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Medvedev democracy talk faces test in Russian regions

YEKATERINBURG, Russia (Reuters) - Maxim Petlin heads a prominent political party in a major Russian province straddling the Ural mountains, but he will not be on the ballot for regional parliamentary elections on Sunday.

Russia's President Dmitry Medvedev chairs a meeting on economic issues at the Gorki presidential residence outside Moscow March 10, 2010. REUTERS/RIA Novosti/Kremlin/Mikhail Klimentyev

His Western-leaning Yabloko party was barred on technical grounds, a move Petlin believes was aimed at keeping Kremlin critics out of the vote -- one of hundreds of contests being held around Russia near the midpoint in President Dmitry Medvedev’s four-year term.

Sunday’s balloting is a test for Medvedev, who has promised cleaner polls and a relaxation of the tightly controlled political system built by his predecessor Vladimir Putin. Putin is now prime minister and the dominant partner in Russia’s ruling “tandem.”

In Yekaterinburg, Russia’s fifth largest city and capital of the industrial Sverdlovsk region, Petlin says local officials have simply ignored the president’s signals from Moscow.

“Medvedev understands something needs to be done, but on the ground, his words mean nothing,” he said. “For us nothing has changed.”

The Sverdlovsk election commission barred all candidates from Yabloko and another liberal party, Right Cause, after ruling that several thousand voter signatures required to get the party on the ballot were invalid.

“They just said they looked false,” said Petlin.

Putin’s United Russia party is expected to dominate the elections across the country, drawing on its immense resources, entrenched position and popular leader. Its national approval rating in February was between 50 and 65 percent, according to state-backed polling agencies.

Three officially tolerated opposition parties -- the Communists, the nationalist Liberal Democrats and left-leaning Fair Russia are relatively cautious in their opposition to the Kremlin and are rarely barred from polls. All have candidates in the eight regional legislative races on Sunday.

Accusations of voting violations were so widespread in a Moscow city council vote last October -- overwhelmingly won by United Russia -- that all three parties walked out of parliament in a rare public protest.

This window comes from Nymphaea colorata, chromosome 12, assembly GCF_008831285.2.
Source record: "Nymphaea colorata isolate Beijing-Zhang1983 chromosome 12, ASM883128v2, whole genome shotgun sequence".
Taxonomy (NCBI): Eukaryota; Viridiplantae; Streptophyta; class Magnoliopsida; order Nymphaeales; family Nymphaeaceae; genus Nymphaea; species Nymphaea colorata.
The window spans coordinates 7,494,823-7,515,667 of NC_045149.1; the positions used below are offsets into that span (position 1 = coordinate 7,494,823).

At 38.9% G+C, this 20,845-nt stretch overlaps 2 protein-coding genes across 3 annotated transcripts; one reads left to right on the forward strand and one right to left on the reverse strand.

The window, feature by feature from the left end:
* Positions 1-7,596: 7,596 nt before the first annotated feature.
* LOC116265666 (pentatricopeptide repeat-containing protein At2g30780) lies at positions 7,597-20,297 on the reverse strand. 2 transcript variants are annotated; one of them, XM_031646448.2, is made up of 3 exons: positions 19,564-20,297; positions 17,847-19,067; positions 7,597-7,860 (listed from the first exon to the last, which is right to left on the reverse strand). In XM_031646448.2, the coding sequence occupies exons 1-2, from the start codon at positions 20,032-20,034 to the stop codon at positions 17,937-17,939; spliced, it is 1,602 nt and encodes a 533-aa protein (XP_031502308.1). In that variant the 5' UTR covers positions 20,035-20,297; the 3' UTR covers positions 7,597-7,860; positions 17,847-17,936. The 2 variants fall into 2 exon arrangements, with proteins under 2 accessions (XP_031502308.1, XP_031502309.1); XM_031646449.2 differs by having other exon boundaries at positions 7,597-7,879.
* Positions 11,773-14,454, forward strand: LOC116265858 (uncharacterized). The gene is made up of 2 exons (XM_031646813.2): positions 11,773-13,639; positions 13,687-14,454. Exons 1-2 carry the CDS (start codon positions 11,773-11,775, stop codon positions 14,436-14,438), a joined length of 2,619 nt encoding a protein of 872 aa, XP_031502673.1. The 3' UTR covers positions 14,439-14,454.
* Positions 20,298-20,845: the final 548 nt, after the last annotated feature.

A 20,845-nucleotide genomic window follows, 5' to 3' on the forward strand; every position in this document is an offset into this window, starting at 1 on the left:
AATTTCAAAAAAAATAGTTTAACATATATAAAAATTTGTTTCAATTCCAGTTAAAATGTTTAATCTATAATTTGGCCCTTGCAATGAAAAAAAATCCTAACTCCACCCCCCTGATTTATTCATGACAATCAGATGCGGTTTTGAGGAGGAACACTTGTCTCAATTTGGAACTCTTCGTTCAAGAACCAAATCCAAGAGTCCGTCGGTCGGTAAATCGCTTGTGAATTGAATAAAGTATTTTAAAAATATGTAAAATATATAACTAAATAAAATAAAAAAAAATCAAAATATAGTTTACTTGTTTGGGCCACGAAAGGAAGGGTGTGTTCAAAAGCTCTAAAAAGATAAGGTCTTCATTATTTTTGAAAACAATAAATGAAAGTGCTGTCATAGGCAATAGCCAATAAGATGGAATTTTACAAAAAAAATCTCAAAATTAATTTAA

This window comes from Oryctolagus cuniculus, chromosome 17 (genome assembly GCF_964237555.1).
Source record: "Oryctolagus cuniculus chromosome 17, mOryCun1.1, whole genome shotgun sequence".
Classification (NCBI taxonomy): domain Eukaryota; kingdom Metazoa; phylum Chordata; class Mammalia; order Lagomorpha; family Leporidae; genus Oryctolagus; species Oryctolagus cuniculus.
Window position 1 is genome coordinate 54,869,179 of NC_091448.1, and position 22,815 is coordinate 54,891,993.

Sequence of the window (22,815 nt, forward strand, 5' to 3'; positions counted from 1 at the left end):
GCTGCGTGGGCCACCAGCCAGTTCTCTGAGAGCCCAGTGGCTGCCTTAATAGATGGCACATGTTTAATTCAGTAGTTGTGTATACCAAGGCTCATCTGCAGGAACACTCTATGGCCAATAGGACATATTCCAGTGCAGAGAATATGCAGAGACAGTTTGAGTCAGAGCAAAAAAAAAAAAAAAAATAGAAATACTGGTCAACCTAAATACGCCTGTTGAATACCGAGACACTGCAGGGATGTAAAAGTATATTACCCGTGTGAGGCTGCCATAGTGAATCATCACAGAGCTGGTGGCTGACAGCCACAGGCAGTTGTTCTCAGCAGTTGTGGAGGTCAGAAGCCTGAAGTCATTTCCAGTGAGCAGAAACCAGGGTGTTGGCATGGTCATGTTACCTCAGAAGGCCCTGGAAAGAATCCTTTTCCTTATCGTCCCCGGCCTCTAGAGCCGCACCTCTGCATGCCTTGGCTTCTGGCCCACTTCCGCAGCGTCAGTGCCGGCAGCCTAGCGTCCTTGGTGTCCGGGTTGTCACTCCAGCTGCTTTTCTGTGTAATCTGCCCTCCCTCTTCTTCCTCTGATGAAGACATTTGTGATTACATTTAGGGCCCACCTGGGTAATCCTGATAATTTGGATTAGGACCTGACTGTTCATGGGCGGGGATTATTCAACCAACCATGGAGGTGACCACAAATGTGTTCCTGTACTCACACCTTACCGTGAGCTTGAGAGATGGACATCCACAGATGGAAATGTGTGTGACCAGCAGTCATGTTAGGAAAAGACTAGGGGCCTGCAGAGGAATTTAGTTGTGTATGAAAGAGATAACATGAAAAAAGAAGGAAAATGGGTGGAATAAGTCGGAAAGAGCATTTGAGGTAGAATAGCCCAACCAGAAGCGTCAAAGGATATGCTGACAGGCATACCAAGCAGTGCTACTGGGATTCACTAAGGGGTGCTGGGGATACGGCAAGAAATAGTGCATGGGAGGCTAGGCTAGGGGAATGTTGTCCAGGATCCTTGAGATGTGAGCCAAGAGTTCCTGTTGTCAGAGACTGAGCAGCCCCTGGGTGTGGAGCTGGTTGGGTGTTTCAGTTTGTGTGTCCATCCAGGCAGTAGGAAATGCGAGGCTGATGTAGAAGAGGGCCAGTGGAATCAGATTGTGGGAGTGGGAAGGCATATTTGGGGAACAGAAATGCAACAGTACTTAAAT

They were coaxed back by Medvedev’s promise of a fairer vote this time around.

Major irregularities could strengthen opposition protests planned for several Russian cities on March 20, six days after the poll, although the Communists, the largest opposition force, have said they will not take part.

Golos, Russia’s largest independent election monitoring body, said it has seen no sign that Sunday’s election for mayors, regional and city assemblies -- in which 32 million are eligible to vote -- will be an improvement on the Moscow vote.

“Over the past two years things have just got worse,” said Golos head Liliya Shibanova. “The election commissions remain 100 percent dependent on the authorities.”

In Yekaterinburg, rival candidates have been invited to televised debates, although they were eclipsed by a fawning 100 minute press conference with regional governor Alexander Misharin, a United Russia member, on the same channel.

United Russia does face challenges. In Yekaterinburg, many voters angry with rising communal services bills said they would vote for one of the registered opposition parties. Others said they would simply stay at home.

“There’s just no one to vote for,” said Nikolai Maximov, 30, a mechanic and former United Russia voter walking under a vast banner showing Putin and Medvedev. “It’s all fabricated.”

Federal election officials have scathingly rejected opposition complaints and say Russian elections are more open than those in Western Europe.

“If they can’t organize themselves that is their problem,” Georgy Belozerov, a United Russia candidate in the Sverdlovsk council elections, said of the opposition.

But Medvedev faces a major credibility problem if he cannot show some progress in political reform before the end of his term, said Dmitry Oreshkin, a Moscow-based analyst.

“Time is running out,” he said.

Editing by Noah Barkin